The risk of exposure to COVID-19 increases with community transmission. For this reason, it's even more important than ever for residents to practice physical distancing. This means, avoiding physical contact and staying a safe distance of 2 metres away from other people.

Key steps include:

  • Staying a safe distance of 2 metres away from other people.
  • Avoiding handshaking.
  • Wearing a non-medical mask in public settings where it's difficult to maintain physical distancing.
  • Working from home when possible.
  • Choosing virtual meetings over in-person meetings.
  • Avoiding crowds, and places where people are close together.
  • Cancelling group gatherings.

Physical distancing doesn't mean you can't stay socially connected with friends and family. Look for new ways to stay connected during this challenging time.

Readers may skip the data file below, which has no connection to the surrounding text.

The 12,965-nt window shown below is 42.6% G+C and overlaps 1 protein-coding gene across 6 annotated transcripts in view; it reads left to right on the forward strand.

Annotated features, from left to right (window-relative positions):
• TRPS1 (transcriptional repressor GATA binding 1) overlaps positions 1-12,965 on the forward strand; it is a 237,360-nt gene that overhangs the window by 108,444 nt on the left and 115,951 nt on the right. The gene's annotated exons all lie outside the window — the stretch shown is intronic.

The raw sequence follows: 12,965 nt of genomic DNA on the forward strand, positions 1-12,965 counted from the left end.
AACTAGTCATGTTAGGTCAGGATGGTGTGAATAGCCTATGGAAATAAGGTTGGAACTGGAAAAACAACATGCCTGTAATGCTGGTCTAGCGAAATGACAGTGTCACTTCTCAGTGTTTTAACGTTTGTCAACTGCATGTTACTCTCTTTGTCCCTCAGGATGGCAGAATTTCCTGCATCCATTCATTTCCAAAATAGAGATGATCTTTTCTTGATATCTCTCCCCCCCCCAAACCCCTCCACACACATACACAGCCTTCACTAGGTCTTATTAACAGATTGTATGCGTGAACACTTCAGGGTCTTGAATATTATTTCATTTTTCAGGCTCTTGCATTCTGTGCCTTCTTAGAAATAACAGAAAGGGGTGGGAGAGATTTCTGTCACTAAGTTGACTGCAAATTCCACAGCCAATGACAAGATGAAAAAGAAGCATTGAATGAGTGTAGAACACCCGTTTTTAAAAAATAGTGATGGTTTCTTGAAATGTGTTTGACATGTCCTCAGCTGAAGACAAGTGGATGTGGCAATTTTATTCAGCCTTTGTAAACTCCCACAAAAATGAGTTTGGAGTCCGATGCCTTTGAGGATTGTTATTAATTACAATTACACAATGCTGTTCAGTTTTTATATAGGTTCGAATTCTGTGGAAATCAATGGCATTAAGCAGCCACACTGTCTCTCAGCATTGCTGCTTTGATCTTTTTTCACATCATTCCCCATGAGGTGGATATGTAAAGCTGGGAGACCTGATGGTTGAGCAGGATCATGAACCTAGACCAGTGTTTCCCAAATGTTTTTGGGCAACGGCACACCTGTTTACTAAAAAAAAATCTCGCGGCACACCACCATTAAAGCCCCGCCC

Playgrounds and other outdoor recreational facilities

We encourage you to stay healthy and active while observing physical distancing, such as taking walks and getting fresh air.

Although Ontario has permitted the reopening of some outdoor recreational amenities, many remain closed in Peel to protect the health of our community.

Outdoor playgrounds, play structures and equipment, fitness equipment, public swimming pools, splash pads and similar outdoor water facilities remain closed across the Ontario. Check your local municipality for details on closures to outdoor recreational amenities.

Some provincial parks and conservation reserves are open with limited day-use access, and activities are limited to walking, hiking, biking and birdwatching. Camping is not allowed at any provincial park or conservation reserve. Access Ontario Parks for more information.